It may be the most awkward conversation you can have with your boss. Well, perhaps not THE most awkward conversation, but it’s certainly up there. I am, of course, talking about asking for a pay rise.
For some it will bring on fits of anxiety, others will lose themselves in a cyclone of introverted questions about their self worth. Some will walk straight into their manager’s office and get what they want without so much as an pinch of self doubt in their minds.
If you’re reading this article it’s likely that you are the former and not the latter. So I’m talking to you when I say, don’t let doubt hold you back from achieving your goals or achieving that higher salary. And when it comes to landing a new job to make those dreams come true, the following tactics might just help you get what you deserve.
Negotiating a Higher Salary at Interview
Confidence is a mind set
Over the course of my career I have coached countless candidates for interview. People from all walks of life and with vastly divergent backgrounds; characters that are worlds apart. However, there is one thing that all successful candidates have had: confidence. Some were naturally endowed with self belief, some felt that everything was written and would simply come to be. Others had taught themselves to find it inside.
The fact of the matter is that confidence is a mindset, and everyone can feel it. You need to realise that even if you aren’t completely qualified for the job you’re applying for, if you aren’t 100% certain that you deserve the salary on offer, you need to act like you are. Telling yourself that you will succeed, that you have nothing to fear and that your doubt is simply that – doubt – will transform the way you think about yourself and instill the confidence you need to succeed.
Having problems with confidence? My advice is to not rush yourself. Let it percolate through you, and set minor goals, aligned with your bigger objectives…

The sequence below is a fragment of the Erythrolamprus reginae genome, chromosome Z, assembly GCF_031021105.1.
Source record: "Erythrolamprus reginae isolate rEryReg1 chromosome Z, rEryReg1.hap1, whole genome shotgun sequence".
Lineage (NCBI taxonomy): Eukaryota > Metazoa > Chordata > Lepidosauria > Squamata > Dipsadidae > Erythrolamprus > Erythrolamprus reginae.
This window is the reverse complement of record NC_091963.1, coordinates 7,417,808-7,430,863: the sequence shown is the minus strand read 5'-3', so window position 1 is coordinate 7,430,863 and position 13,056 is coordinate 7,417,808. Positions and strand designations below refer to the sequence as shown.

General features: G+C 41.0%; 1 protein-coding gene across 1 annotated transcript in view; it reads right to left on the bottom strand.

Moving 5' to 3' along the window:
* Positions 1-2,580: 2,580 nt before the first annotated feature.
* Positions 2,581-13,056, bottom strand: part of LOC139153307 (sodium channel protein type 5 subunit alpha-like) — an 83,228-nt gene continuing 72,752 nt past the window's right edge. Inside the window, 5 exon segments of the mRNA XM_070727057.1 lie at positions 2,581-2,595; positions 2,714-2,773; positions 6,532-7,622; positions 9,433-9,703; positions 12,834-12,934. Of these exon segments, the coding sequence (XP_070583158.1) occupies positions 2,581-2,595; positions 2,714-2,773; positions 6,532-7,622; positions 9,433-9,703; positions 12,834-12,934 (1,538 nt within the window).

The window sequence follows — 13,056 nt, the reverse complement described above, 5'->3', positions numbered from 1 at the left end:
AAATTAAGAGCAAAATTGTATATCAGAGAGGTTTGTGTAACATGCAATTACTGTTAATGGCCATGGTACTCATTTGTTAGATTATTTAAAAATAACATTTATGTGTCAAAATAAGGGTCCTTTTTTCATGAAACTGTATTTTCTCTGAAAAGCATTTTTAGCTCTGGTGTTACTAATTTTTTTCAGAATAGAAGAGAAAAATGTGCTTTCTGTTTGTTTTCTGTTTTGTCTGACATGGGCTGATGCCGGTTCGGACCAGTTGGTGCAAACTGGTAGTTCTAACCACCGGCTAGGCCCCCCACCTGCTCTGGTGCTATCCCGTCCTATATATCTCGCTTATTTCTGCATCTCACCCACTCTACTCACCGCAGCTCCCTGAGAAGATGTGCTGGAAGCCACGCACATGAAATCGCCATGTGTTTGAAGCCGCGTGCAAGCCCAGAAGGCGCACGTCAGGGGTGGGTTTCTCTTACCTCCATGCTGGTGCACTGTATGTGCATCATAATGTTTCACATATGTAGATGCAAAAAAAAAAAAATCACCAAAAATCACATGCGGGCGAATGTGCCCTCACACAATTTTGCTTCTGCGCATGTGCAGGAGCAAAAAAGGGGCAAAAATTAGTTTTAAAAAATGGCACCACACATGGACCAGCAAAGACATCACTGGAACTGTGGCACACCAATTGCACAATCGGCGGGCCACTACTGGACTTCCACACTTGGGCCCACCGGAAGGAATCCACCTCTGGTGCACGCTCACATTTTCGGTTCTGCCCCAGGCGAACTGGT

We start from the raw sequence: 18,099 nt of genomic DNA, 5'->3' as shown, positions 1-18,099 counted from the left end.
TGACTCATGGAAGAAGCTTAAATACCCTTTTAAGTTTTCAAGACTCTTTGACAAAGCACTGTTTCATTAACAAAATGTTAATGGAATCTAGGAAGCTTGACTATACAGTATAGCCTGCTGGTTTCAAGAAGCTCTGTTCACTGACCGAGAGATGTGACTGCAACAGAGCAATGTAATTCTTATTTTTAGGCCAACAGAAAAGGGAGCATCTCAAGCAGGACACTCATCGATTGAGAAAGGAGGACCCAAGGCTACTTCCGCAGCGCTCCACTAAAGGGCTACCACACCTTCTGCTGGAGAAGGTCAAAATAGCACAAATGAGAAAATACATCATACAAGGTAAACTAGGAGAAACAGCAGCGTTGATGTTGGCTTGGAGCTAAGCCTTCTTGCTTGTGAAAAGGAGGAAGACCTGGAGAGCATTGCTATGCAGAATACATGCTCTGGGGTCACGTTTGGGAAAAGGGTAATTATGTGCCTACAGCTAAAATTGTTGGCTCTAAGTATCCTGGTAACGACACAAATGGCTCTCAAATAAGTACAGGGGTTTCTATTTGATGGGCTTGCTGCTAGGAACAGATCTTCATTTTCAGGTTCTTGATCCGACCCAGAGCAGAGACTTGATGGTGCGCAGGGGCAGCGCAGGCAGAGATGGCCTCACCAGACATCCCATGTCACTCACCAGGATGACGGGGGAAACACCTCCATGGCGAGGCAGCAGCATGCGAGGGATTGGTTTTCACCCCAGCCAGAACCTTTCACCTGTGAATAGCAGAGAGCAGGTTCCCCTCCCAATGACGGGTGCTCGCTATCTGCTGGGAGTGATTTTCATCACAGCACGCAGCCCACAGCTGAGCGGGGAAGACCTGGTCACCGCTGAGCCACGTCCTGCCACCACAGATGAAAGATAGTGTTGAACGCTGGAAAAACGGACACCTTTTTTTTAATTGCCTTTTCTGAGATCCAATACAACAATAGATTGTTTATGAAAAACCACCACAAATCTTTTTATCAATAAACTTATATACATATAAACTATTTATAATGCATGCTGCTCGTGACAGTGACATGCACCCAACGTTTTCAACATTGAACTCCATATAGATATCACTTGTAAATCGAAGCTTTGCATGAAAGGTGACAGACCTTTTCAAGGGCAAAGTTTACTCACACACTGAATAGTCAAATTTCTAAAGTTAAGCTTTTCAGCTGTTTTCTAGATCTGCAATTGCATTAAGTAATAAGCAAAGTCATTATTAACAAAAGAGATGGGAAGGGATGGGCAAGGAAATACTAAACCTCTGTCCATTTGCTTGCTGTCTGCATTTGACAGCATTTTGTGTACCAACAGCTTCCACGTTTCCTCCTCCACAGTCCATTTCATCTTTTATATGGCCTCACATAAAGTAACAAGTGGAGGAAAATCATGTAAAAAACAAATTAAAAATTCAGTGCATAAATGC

Experience matters, but you decide how you tell it
At interview it’s easy to feel like you’re being put on trial. Like you the details of who you are are being scrutinised and laid bare for examination. But it needn’t be like this. Yes, of course you’re being judged on what you say, but you have the power to reframe the dynamic.
One way you can achieve this by using the experiences you have to bolster your points. Drawing from your abilities to speak other languages, or the things you’ve learnt from competing in sports you can demonstrate your tenacity, your abilities to lead, and how you’ve strategised for past achievements.
It might be tempting. They may ask what your current salary is, and in a bid to ensnare your desired salary, you mark it up a few thousand. Seems like a smart idea at the time, but this can backfire dramatically. Your new employer could ask for your payslips, or simply contact your current employer. If they find out you’ve lied they can revoke the job offer, and then you’re back to square one. Again, you can try to reframe the discussion to avoid topics such as pay, explaining that you will be happy to share payslips further down the recruitment process.
In these situations it’s vitally important that you understand the going rate for your position. If you know what you should expect, and walk into the interview with the confidence you need and experience to back it up, any job can be yours.
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